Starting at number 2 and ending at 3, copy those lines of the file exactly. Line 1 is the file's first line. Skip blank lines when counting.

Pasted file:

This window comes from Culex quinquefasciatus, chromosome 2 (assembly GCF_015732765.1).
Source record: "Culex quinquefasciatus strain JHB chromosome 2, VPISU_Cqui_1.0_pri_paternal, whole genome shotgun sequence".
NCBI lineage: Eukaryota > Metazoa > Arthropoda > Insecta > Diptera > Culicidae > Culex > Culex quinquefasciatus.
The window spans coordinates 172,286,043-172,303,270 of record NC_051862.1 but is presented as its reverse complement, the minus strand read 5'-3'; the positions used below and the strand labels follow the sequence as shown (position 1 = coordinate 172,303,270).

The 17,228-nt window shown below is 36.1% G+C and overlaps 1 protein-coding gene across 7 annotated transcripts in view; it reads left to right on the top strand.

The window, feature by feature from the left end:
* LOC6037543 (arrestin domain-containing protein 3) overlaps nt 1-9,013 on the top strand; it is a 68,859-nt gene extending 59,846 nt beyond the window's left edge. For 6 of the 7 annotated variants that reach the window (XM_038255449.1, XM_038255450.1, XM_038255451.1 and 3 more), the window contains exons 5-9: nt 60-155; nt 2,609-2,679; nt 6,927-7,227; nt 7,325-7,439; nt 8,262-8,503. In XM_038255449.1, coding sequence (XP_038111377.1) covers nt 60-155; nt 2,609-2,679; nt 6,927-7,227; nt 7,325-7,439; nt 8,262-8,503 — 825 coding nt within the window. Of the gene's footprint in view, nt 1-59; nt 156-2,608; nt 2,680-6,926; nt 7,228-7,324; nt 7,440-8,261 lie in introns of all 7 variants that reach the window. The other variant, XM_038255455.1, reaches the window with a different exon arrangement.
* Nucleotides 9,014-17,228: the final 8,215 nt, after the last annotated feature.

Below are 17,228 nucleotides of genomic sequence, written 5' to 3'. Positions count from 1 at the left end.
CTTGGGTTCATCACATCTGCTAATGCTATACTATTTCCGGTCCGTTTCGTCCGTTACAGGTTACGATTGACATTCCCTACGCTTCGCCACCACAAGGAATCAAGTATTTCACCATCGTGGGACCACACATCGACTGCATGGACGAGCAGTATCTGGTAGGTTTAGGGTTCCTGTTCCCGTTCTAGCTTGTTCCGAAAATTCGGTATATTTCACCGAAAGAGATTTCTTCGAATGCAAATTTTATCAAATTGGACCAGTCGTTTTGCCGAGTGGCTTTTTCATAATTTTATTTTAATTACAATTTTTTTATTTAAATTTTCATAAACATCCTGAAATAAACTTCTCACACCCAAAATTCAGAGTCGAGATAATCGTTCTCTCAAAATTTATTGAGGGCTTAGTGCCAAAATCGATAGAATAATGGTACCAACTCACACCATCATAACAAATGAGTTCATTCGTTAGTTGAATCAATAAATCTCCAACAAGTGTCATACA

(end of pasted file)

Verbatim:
Source record: "Culex quinquefasciatus strain JHB chromosome 2, VPISU_Cqui_1.0_pri_paternal, whole genome shotgun sequence".
NCBI lineage: Eukaryota > Metazoa > Arthropoda > Insecta > Diptera > Culicidae > Culex > Culex quinquefasciatus.